Chocolate - irresistable and healthy?
Touch it, smell it, taste it and you will quickly understand why chocolate was called the "Food of the Gods".
It is hard to believe that this delicious concoction of cocoa butter, sugar and milk that melts in the mouth and stimulates so many senses can also be good for us. Yet new research shows that, far from the common perception that everything that tastes good somehow must be bad for us, chocolate is a veritable cocktail of potentially protective substances.
Take the many antioxidants present in cocoa, which have been shown to play positive roles throughout the body. They appear to contribute to protecting cholesterol from oxidation, a process that can lead to blocked arteries and reduced blood flow. A group of polyphenols (antioxidants) known as catechins, which are a main component of tea, have been found in both dark and milk chocolate. It has been suggested that they play a role in preventing cardiovascular disease, boosting the immune system and potentially lowering the risk of certain cancers. A survey of over 6000 men and women revealed that chocolate contributed 20 per cent of the total dietary catechins. There has been much concern about the risk that foods rich in saturated fats will raise blood cholesterol levels. It is now clear that not all saturated fats are created equally harmful and some, such as stearic acid (which is about a third of the fat in chocolate) has actually a neutral effect on blood cholesterol.
The surprising effects of chocolate on blood composition do not end with fats and cholesterol. Often seen as a food that supplies a quick fix of sugar to the body, chocolate actually has a relatively low glycaemic index. This means that after it is eaten, blood sugar rises steadily, but not as quickly as it would after some other rapidly digested starchy or sugary foods and drinks.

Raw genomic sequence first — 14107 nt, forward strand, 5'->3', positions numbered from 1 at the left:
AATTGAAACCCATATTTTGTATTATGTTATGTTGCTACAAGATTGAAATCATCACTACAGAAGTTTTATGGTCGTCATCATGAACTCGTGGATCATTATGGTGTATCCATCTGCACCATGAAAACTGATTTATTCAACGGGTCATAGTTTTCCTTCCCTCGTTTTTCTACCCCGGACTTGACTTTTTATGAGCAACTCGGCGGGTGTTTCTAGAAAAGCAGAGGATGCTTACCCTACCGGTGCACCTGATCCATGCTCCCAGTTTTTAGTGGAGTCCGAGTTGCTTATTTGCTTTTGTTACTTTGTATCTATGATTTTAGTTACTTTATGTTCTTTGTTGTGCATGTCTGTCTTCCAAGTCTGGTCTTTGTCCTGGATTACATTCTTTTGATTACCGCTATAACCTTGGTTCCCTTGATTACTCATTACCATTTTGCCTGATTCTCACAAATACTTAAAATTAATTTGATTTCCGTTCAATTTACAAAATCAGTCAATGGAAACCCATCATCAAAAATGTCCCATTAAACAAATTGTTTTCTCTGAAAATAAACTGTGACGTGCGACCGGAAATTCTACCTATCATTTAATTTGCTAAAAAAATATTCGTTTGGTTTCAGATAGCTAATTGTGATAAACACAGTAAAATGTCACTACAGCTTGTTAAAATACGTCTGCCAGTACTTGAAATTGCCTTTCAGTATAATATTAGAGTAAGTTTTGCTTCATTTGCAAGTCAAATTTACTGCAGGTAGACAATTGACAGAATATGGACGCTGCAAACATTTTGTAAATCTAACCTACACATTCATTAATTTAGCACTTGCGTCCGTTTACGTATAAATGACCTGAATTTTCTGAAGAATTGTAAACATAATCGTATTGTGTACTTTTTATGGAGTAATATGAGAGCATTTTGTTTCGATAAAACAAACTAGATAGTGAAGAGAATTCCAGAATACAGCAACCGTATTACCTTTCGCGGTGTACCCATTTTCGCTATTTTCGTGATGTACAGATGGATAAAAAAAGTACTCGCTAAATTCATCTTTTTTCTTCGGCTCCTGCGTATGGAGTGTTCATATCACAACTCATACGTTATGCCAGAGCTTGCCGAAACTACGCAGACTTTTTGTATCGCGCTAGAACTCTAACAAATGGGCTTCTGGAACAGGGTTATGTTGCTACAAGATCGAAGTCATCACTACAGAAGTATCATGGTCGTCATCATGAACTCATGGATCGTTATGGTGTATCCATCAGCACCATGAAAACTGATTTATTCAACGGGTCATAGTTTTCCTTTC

Thus, the long-held belief that consuming a chocolate snack sets you on a roller coaster of sugar highs and lows is not based on fact and it may even be enjoyed, albeit occasionally, by people with diabetes.
Misconceptions about the effects of chocolate are not limited to its effects on blood sugar. It is often said that chocolate causes skin problems and acne, ...yet clinical research shows that this is not the case. Neither is there evidence that chocolate sparks migraines or is a major cause of dental decay.
In fact, scientists have discovered that tannins in cocoa help to prevent caries, probably by reducing the growth of plaque. Also, the milk protein in milk chocolate seems to protect against caries, while oxalic acid in chocolate appears to have a similar effect by lowering acid production.
There is one thing, however, on which most people agree: once you pick up a piece of chocolate it is hard to put down. There are theories that this desire is due to physiologically active substances found in chocolate. Phenylethylamine, for example, is said to mimic the hormone we release when in love. Anadamides bind to the same brain receptors as cannabis. Chocolate stimulates the release of endorphins, the body"s natural opiates. Although practically, none seem to be present in quantities large enough to produce such effects.
Our desire to consume this heavenly food must come back to the simple fact that it stimulates so many of our senses and is an affordable indulgence. When eaten in moderation, chocolate can not only provide nutrients and pleasure, but can be a part of a healthy and wholesome diet.
European Food Information Council